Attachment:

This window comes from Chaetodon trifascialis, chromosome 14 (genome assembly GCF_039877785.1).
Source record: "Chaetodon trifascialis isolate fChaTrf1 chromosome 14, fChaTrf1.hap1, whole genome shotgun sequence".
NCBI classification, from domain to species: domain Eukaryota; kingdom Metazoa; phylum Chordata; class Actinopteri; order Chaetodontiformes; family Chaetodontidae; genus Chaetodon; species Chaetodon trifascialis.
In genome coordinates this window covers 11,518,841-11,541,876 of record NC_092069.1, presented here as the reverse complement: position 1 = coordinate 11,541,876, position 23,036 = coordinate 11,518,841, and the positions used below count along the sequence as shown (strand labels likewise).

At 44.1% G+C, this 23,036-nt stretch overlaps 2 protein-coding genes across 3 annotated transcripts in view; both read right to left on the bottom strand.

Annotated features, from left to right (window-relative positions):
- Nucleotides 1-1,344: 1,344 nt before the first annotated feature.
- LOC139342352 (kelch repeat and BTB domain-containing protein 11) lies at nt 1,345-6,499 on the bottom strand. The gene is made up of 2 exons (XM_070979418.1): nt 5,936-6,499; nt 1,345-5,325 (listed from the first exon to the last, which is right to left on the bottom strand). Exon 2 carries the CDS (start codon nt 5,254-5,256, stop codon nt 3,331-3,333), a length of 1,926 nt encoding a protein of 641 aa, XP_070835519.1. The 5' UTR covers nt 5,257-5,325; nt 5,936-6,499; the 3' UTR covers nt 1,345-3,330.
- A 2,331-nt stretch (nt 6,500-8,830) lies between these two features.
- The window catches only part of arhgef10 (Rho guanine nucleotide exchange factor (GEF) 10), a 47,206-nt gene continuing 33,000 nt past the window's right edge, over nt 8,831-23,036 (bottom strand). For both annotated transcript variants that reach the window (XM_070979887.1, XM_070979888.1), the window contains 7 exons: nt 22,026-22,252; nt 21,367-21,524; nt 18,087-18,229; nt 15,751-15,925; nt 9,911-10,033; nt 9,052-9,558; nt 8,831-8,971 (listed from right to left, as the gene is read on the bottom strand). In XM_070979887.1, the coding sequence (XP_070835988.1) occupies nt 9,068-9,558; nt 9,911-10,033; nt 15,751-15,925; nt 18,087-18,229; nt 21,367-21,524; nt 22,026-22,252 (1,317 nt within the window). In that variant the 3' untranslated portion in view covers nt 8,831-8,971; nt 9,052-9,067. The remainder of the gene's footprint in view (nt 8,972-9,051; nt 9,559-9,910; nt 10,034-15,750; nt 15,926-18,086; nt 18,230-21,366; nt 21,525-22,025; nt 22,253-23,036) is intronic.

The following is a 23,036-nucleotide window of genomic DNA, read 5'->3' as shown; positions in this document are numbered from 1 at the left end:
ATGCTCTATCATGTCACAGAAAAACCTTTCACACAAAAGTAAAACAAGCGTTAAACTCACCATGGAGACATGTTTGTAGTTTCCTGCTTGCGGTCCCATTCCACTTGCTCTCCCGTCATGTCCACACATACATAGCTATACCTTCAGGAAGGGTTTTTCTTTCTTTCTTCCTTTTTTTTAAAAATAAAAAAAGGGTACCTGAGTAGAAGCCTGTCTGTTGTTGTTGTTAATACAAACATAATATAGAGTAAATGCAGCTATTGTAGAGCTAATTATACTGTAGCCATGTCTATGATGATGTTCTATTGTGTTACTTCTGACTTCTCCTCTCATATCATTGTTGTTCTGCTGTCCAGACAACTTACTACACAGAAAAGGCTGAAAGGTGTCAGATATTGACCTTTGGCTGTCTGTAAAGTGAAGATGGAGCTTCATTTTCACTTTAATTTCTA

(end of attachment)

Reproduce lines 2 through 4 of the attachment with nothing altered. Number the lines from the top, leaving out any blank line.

Source record: "Chaetodon trifascialis isolate fChaTrf1 chromosome 14, fChaTrf1.hap1, whole genome shotgun sequence".
NCBI classification, from domain to species: domain Eukaryota; kingdom Metazoa; phylum Chordata; class Actinopteri; order Chaetodontiformes; family Chaetodontidae; genus Chaetodon; species Chaetodon trifascialis.
In genome coordinates this window covers 11,518,841-11,541,876 of record NC_092069.1, presented here as the reverse complement: position 1 = coordinate 11,541,876, position 23,036 = coordinate 11,518,841, and the positions used below count along the sequence as shown (strand labels likewise).